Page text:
Bowel problems are a common side-effect from cancer radiotherapy targeted to the abdomen region. Probiotic supplements appear to have a favourable benefit in lessening these problems.
Radiotherapy is an effective treatment for certain types of cancers, but like any cancer treatment, it is not without its side effects.
Depending on what part of the body is being targeted by the radiotherapy, and the duration of the treatment, side effects can vary. Common side effects include fatigue, skin burning and inflammation, loss of appetite, swallowing problems, nausea, and diarrhoea.
If radiotherapy is being targeted to the stomach or lower abdomen, then diarrhoea is a very likely consequence. While the radiotherapy is effective in destroying cancer cells in this area, healthy cells lining the bowel can succumb to ‘friendly fire’. Up to 90% of people receiving lower abdomen radiotherapy can experience some form of ongoing disruption to their bowel habits which can persist for months to even years after treatment.
Researchers have wondered for some time if the advice to people receiving radiotherapy to follow a lower fibre diet to help mitigate some of the problems of diarrhoea and gastrointestinal problems from treatment could have some adverse consequences. One of these potential problems is causing a change in the intestinal bacterial microflora profile of the gut. Enter the idea of trialling probiotic supplements in people receiving radiotherapy to help maintain and support the normal gut bacteria population.
Probiotics are foods or dietary supplements that contain beneficial bacteria which are normally found in the body. Fermented milk products such as yoghurt, sour cream, buttermilk and commercial products such as Yakult are examples of foods that act as probiotics. Although probiotics are not considered essential to health, the microorganisms they contain may assist with digestion or help protect against harmful bacteria by improving the workings of the immune system.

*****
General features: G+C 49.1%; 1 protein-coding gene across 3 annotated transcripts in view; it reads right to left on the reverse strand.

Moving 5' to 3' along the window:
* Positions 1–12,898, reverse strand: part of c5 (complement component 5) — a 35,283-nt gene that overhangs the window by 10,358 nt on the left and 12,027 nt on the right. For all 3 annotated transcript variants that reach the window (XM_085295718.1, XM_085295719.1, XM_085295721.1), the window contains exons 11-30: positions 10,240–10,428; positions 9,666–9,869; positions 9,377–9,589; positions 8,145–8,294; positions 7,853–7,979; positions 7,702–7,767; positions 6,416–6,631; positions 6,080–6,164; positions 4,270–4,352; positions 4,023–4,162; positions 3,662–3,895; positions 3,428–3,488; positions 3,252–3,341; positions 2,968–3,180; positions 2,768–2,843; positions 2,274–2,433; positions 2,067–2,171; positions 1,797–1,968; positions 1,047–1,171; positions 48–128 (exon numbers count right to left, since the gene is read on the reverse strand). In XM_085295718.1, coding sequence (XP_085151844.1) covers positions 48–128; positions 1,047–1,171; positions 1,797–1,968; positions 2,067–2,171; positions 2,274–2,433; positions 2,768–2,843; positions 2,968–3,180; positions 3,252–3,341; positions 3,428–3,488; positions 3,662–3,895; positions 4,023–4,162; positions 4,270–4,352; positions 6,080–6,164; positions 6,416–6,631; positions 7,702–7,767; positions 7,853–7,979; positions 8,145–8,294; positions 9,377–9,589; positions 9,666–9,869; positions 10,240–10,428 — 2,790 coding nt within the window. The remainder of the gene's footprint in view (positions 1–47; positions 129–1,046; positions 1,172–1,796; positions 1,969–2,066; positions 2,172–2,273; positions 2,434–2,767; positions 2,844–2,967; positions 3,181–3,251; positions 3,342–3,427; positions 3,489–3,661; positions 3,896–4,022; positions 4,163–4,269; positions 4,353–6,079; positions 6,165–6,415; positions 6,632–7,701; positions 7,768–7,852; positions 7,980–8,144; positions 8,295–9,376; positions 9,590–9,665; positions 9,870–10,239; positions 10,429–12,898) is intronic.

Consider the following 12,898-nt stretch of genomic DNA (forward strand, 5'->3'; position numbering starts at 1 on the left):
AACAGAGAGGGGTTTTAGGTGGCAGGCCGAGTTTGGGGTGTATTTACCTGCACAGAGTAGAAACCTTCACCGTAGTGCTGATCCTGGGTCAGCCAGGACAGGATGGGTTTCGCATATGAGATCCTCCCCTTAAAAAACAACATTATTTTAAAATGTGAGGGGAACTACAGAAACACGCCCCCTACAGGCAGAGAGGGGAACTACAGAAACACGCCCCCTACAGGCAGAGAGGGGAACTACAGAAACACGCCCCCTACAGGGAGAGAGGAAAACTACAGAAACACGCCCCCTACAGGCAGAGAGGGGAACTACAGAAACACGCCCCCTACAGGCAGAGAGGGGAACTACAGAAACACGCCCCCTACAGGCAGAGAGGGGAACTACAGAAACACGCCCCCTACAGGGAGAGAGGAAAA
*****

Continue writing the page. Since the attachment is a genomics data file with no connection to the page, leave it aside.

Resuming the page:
Compiling the research
There have already been a number of small-scale clinical trials exploring the benefit that probiotics can have on radiation-induced bowel disease caused by radiotherapy. When the clinical trials are considered on their own, it is hard to see if there is a clear benefit or not. Scientists have now collated all the research together in the form of a meta-analysis to see if there is a key message from the research field.
All up, 10 randomised-controlled clinical trials were identified which used a range of probiotic supplements. Six of the clinical trials were considered of good enough quality to form part of the meta-analysis. The results appeared favourable with a significant reduction in the incidence of diarrhoea by over 50% when comparing people given probiotics against a control group. Although not achieving the level of statistical significance, there was a trend for lower use of anti-diarrhoeal medications and less reports of watery stools.
What it all means
The use of a cheap and simple nutritional intervention with probiotics shows promise in having a role in managing bowel side effects from radiotherapy treatment. With further studies likely to add to the evidence base in the future, the use of probiotics could become a standard part of some radiotherapy treatments.